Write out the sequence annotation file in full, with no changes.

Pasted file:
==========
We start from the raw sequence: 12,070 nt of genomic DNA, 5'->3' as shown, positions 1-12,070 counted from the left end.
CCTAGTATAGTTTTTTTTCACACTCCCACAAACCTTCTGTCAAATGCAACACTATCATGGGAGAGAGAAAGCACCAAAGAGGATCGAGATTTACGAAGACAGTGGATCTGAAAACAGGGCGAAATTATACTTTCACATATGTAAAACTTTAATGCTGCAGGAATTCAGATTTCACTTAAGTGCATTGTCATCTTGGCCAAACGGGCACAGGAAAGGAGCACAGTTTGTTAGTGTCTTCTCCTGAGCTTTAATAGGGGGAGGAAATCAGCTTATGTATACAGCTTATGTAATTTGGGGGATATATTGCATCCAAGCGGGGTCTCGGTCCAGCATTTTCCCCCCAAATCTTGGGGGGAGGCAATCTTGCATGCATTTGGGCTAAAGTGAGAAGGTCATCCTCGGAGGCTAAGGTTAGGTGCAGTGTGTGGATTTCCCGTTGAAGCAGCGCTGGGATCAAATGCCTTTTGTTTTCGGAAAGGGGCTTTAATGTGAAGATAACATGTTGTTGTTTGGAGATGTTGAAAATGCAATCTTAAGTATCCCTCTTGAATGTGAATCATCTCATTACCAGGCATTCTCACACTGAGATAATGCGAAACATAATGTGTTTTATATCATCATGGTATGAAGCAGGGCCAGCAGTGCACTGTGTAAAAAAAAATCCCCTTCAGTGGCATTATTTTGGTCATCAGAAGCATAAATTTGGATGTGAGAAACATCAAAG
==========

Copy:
We start from the raw sequence: 12,070 nt of genomic DNA, 5'->3' as shown, positions 1-12,070 counted from the left end.
CCTAGTATAGTTTTTTTTCACACTCCCACAAACCTTCTGTCAAATGCAACACTATCATGGGAGAGAGAAAGCACCAAAGAGGATCGAGATTTACGAAGACAGTGGATCTGAAAACAGGGCGAAATTATACTTTCACATATGTAAAACTTTAATGCTGCAGGAATTCAGATTTCACTTAAGTGCATTGTCATCTTGGCCAAACGGGCACAGGAAAGGAGCACAGTTTGTTAGTGTCTTCTCCTGAGCTTTAATAGGGGGAGGAAATCAGCTTATGTATACAGCTTATGTAATTTGGGGGATATATTGCATCCAAGCGGGGTCTCGGTCCAGCATTTTCCCCCCAAATCTTGGGGGGAGGCAATCTTGCATGCATTTGGGCTAAAGTGAGAAGGTCATCCTCGGAGGCTAAGGTTAGGTGCAGTGTGTGGATTTCCCGTTGAAGCAGCGCTGGGATCAAATGCCTTTTGTTTTCGGAAAGGGGCTTTAATGTGAAGATAACATGTTGTTGTTTGGAGATGTTGAAAATGCAATCTTAAGTATCCCTCTTGAATGTGAATCATCTCATTACCAGGCATTCTCACACTGAGATAATGCGAAACATAATGTGTTTTATATCATCATGGTATGAAGCAGGGCCAGCAGTGCACTGTGTAAAAAAAAATCCCCTTCAGTGGCATTATTTTGGTCATCAGAAGCATAAATTTGGATGTGAGAAACATCAAAG